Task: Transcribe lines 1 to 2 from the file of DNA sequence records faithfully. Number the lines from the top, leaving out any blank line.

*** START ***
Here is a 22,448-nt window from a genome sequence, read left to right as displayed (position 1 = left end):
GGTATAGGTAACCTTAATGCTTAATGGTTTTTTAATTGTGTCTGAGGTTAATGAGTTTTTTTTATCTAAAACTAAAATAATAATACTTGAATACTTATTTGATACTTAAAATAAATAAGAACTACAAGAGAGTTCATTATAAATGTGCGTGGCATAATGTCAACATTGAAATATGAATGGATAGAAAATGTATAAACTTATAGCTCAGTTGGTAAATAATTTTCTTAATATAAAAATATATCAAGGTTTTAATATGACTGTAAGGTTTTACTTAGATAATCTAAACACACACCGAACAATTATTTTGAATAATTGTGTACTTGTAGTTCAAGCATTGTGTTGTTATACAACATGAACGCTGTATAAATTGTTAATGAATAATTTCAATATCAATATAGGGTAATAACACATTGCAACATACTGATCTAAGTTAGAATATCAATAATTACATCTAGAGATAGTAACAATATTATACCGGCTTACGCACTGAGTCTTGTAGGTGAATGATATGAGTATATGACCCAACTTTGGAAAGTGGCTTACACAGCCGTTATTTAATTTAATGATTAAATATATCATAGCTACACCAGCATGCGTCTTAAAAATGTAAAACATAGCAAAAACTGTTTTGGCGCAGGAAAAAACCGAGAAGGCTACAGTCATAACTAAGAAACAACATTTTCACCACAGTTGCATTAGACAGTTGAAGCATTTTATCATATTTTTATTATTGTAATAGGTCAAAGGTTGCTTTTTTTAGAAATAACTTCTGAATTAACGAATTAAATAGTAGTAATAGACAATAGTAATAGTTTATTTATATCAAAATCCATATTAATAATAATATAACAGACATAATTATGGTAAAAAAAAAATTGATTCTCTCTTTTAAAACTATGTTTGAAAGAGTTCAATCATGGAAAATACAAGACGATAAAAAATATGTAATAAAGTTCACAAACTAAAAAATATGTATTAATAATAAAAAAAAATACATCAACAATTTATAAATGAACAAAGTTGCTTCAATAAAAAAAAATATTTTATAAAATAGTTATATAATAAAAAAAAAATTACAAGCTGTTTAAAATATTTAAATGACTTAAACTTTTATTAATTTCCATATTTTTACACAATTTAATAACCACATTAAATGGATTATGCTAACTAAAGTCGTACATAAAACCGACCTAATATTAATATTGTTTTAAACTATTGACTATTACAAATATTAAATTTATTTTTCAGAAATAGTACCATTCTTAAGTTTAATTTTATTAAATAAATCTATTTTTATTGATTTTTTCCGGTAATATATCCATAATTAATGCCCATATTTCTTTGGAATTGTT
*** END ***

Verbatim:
Here is a 22,448-nt window from a genome sequence, read left to right as displayed (position 1 = left end):
GGTATAGGTAACCTTAATGCTTAATGGTTTTTTAATTGTGTCTGAGGTTAATGAGTTTTTTTTATCTAAAACTAAAATAATAATACTTGAATACTTATTTGATACTTAAAATAAATAAGAACTACAAGAGAGTTCATTATAAATGTGCGTGGCATAATGTCAACATTGAAATATGAATGGATAGAAAATGTATAAACTTATAGCTCAGTTGGTAAATAATTTTCTTAATATAAAAATATATCAAGGTTTTAATATGACTGTAAGGTTTTACTTAGATAATCTAAACACACACCGAACAATTATTTTGAATAATTGTGTACTTGTAGTTCAAGCATTGTGTTGTTATACAACATGAACGCTGTATAAATTGTTAATGAATAATTTCAATATCAATATAGGGTAATAACACATTGCAACATACTGATCTAAGTTAGAATATCAATAATTACATCTAGAGATAGTAACAATATTATACCGGCTTACGCACTGAGTCTTGTAGGTGAATGATATGAGTATATGACCCAACTTTGGAAAGTGGCTTACACAGCCGTTATTTAATTTAATGATTAAATATATCATAGCTACACCAGCATGCGTCTTAAAAATGTAAAACATAGCAAAAACTGTTTTGGCGCAGGAAAAAACCGAGAAGGCTACAGTCATAACTAAGAAACAACATTTTCACCACAGTTGCATTAGACAGTTGAAGCATTTTATCATATTTTTATTATTGTAATAGGTCAAAGGTTGCTTTTTTTAGAAATAACTTCTGAATTAACGAATTAAATAGTAGTAATAGACAATAGTAATAGTTTATTTATATCAAAATCCATATTAATAATAATATAACAGACATAATTATGGTAAAAAAAAAATTGATTCTCTCTTTTAAAACTATGTTTGAAAGAGTTCAATCATGGAAAATACAAGACGATAAAAAATATGTAATAAAGTTCACAAACTAAAAAATATGTATTAATAATAAAAAAAAATACATCAACAATTTATAAATGAACAAAGTTGCTTCAATAAAAAAAAATATTTTATAAAATAGTTATATAATAAAAAAAAAATTACAAGCTGTTTAAAATATTTAAATGACTTAAACTTTTATTAATTTCCATATTTTTACACAATTTAATAACCACATTAAATGGATTATGCTAACTAAAGTCGTACATAAAACCGACCTAATATTAATATTGTTTTAAACTATTGACTATTACAAATATTAAATTTATTTTTCAGAAATAGTACCATTCTTAAGTTTAATTTTATTAAATAAATCTATTTTTATTGATTTTTTCCGGTAATATATCCATAATTAATGCCCATATTTCTTTGGAATTGTT